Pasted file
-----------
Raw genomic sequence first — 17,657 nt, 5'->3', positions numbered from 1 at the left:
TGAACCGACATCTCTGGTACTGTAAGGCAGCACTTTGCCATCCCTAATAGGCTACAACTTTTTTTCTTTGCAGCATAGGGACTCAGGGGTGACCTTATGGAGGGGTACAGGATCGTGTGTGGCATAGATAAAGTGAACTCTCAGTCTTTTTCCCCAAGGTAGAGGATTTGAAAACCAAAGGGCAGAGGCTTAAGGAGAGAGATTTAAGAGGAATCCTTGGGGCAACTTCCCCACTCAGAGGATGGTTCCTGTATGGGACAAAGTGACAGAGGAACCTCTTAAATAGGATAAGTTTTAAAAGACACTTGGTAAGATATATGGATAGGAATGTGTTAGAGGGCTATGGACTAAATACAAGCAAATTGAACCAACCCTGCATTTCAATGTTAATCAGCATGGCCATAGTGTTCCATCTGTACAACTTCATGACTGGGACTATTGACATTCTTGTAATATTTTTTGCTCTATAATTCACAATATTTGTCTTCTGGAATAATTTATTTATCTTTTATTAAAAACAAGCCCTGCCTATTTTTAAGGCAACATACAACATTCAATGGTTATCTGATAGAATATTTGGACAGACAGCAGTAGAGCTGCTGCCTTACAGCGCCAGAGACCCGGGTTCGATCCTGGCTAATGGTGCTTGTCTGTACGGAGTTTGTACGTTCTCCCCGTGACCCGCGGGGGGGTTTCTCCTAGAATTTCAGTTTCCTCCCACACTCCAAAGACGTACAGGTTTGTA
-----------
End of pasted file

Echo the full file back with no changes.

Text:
Raw genomic sequence first — 17,657 nt, 5'->3', positions numbered from 1 at the left:
TGAACCGACATCTCTGGTACTGTAAGGCAGCACTTTGCCATCCCTAATAGGCTACAACTTTTTTTCTTTGCAGCATAGGGACTCAGGGGTGACCTTATGGAGGGGTACAGGATCGTGTGTGGCATAGATAAAGTGAACTCTCAGTCTTTTTCCCCAAGGTAGAGGATTTGAAAACCAAAGGGCAGAGGCTTAAGGAGAGAGATTTAAGAGGAATCCTTGGGGCAACTTCCCCACTCAGAGGATGGTTCCTGTATGGGACAAAGTGACAGAGGAACCTCTTAAATAGGATAAGTTTTAAAAGACACTTGGTAAGATATATGGATAGGAATGTGTTAGAGGGCTATGGACTAAATACAAGCAAATTGAACCAACCCTGCATTTCAATGTTAATCAGCATGGCCATAGTGTTCCATCTGTACAACTTCATGACTGGGACTATTGACATTCTTGTAATATTTTTTGCTCTATAATTCACAATATTTGTCTTCTGGAATAATTTATTTATCTTTTATTAAAAACAAGCCCTGCCTATTTTTAAGGCAACATACAACATTCAATGGTTATCTGATAGAATATTTGGACAGACAGCAGTAGAGCTGCTGCCTTACAGCGCCAGAGACCCGGGTTCGATCCTGGCTAATGGTGCTTGTCTGTACGGAGTTTGTACGTTCTCCCCGTGACCCGCGGGGGGGTTTCTCCTAGAATTTCAGTTTCCTCCCACACTCCAAAGACGTACAGGTTTGTA